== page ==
The recent outbreak of Ebola in Uganda has once again brought to the fore the enormous risks that Uganda’s health workers endure while on duty.
At the time of writing this piece, four health workers including a Tanzanian surgeon, had died from the disease. Health Minister Dr. Jane Ruth Aceng’s twitter account has lately become a source of grim news about the loss of our valued health workers.
Under their umbrella body, the Uganda Medical Association (UMA) doctors have raised concern about the failure or reluctance by the government to compensate the relatives of the deceased health workers.
It is a sad situation that is scaring doctors from daring to touch patients with deadly diseases as Ebola.
It is our considered view that the plight of our doctors and other health workers needs to be addressed by ensuring that government enrolls all it’s health workers onto the Workman’s Compensation insurance policy.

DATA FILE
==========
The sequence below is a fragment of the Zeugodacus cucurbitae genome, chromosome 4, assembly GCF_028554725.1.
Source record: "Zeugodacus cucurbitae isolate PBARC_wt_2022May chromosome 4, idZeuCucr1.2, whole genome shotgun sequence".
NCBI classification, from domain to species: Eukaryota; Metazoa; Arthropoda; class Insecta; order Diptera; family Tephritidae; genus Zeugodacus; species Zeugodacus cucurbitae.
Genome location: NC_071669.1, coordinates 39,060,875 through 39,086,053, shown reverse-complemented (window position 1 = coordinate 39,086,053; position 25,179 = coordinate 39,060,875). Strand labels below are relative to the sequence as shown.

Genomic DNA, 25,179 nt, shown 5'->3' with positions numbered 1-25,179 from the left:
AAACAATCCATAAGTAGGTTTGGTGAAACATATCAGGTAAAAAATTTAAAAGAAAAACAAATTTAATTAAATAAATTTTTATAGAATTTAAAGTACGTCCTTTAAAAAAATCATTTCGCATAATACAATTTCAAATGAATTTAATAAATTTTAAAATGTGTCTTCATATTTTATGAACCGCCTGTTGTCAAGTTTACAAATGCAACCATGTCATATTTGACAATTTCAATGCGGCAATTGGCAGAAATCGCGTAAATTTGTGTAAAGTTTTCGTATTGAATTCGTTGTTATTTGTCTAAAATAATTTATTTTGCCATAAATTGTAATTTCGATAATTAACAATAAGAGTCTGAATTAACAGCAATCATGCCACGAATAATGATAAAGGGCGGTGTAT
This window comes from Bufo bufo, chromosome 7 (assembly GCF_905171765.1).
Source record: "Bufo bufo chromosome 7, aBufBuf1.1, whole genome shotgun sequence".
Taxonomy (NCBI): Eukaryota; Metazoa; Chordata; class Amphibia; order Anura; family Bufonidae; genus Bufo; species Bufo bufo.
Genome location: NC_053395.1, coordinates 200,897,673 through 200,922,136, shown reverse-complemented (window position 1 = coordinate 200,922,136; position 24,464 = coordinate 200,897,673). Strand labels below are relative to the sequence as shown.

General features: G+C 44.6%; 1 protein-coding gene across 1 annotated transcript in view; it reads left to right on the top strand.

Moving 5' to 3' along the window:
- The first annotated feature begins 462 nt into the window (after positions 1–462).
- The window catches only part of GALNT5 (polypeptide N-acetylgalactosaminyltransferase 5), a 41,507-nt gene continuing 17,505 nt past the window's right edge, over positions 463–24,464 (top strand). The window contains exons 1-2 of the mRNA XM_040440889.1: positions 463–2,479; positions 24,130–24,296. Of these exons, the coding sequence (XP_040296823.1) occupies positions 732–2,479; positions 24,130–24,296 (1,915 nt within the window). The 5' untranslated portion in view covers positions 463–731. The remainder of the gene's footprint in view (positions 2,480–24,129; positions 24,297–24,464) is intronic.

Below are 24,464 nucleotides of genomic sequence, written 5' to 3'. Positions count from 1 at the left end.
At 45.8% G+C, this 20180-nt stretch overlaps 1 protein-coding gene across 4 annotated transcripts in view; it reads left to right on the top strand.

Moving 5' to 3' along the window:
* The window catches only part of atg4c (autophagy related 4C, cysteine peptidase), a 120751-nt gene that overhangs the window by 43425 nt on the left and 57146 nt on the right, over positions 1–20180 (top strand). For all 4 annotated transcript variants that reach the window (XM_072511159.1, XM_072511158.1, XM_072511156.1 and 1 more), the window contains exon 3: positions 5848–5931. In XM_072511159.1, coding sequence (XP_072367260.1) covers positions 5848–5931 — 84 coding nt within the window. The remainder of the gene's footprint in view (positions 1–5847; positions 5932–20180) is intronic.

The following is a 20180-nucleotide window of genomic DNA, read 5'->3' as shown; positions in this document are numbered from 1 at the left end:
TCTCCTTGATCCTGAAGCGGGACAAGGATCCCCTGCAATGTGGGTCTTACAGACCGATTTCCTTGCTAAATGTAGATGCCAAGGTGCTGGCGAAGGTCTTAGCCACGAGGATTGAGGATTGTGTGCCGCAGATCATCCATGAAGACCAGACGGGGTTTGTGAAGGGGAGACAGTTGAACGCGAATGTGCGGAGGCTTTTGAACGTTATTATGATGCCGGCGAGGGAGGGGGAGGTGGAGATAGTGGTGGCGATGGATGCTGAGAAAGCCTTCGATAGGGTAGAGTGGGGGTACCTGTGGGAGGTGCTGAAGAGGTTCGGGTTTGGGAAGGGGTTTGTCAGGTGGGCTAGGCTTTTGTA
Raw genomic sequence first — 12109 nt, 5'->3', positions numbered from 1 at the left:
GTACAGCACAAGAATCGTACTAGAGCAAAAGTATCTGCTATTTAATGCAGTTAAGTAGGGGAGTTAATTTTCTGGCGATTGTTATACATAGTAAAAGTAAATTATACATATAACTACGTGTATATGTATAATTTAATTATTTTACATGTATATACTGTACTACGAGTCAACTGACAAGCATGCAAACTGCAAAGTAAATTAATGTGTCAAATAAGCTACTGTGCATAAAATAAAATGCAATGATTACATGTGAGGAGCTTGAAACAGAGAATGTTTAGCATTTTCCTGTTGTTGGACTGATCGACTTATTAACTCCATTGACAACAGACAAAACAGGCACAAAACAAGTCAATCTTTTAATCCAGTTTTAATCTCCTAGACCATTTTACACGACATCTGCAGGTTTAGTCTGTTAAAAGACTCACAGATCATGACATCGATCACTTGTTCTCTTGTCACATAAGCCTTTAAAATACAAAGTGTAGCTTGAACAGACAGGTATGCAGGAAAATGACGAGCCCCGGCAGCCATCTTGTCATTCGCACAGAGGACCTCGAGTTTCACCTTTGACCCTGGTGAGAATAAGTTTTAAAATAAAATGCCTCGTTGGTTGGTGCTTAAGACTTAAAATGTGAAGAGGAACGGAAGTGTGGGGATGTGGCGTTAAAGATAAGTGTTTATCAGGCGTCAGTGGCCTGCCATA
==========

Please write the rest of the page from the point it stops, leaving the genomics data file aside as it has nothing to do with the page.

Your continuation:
A number of leading private sector players make annual payments to insurance companies in order to be able to provide some cover in the event that their staff loses a life or endures a life-threatening illness while on duty.
This cover helps the workers or their immediate family members to live dignified lives in the event that they die or disabled while on duty.
The government needs to adopt this approach and prioritize health workers because of the unique risks they face on a daily basis while caring for Ugandans.
Later, such a policy can be expanded to cover the rest of the public service, depending on the degree of exposure to the risk of injury or death.
Such policies would endear people towards government and show that the government really cares about its workers.